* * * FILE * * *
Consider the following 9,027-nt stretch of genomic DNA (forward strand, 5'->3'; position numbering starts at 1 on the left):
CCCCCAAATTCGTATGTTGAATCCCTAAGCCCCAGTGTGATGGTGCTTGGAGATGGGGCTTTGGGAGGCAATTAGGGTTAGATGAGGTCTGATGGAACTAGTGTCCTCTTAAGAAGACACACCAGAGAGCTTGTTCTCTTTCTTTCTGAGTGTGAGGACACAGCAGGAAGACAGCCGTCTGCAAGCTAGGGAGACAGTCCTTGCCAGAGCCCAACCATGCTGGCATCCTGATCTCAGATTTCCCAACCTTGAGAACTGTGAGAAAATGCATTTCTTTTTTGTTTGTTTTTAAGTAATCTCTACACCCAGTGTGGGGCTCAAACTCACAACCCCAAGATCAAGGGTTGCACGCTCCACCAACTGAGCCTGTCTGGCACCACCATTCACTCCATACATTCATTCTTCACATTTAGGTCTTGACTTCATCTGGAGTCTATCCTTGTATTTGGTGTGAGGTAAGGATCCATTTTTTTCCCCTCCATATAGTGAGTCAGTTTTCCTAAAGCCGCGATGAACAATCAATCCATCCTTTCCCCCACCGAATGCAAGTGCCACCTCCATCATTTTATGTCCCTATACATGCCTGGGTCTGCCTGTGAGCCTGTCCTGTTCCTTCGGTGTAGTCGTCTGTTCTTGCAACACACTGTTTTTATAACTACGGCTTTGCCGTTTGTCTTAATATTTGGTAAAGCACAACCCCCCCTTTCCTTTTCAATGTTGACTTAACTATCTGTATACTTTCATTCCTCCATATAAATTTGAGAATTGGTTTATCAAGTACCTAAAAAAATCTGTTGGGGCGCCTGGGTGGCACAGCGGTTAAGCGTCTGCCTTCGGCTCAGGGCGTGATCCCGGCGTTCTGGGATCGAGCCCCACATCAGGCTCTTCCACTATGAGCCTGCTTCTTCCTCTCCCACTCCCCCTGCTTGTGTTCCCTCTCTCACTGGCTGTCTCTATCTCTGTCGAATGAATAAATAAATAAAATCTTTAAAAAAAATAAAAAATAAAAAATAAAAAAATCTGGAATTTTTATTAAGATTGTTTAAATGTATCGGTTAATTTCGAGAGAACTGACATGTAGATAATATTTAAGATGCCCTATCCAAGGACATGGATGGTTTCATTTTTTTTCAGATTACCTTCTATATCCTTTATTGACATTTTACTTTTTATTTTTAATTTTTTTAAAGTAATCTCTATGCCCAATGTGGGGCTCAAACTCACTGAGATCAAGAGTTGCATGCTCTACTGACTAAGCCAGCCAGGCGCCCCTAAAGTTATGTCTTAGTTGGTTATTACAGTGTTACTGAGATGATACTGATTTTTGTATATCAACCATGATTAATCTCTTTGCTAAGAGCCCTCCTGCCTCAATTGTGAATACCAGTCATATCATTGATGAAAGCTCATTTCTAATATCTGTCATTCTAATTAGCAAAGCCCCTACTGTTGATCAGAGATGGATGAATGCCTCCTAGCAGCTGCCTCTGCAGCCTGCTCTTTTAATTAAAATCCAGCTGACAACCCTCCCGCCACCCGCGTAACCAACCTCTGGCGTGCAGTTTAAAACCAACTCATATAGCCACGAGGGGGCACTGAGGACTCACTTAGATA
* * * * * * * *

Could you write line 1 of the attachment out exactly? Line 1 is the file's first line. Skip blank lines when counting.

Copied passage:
Consider the following 9,027-nt stretch of genomic DNA (forward strand, 5'->3'; position numbering starts at 1 on the left):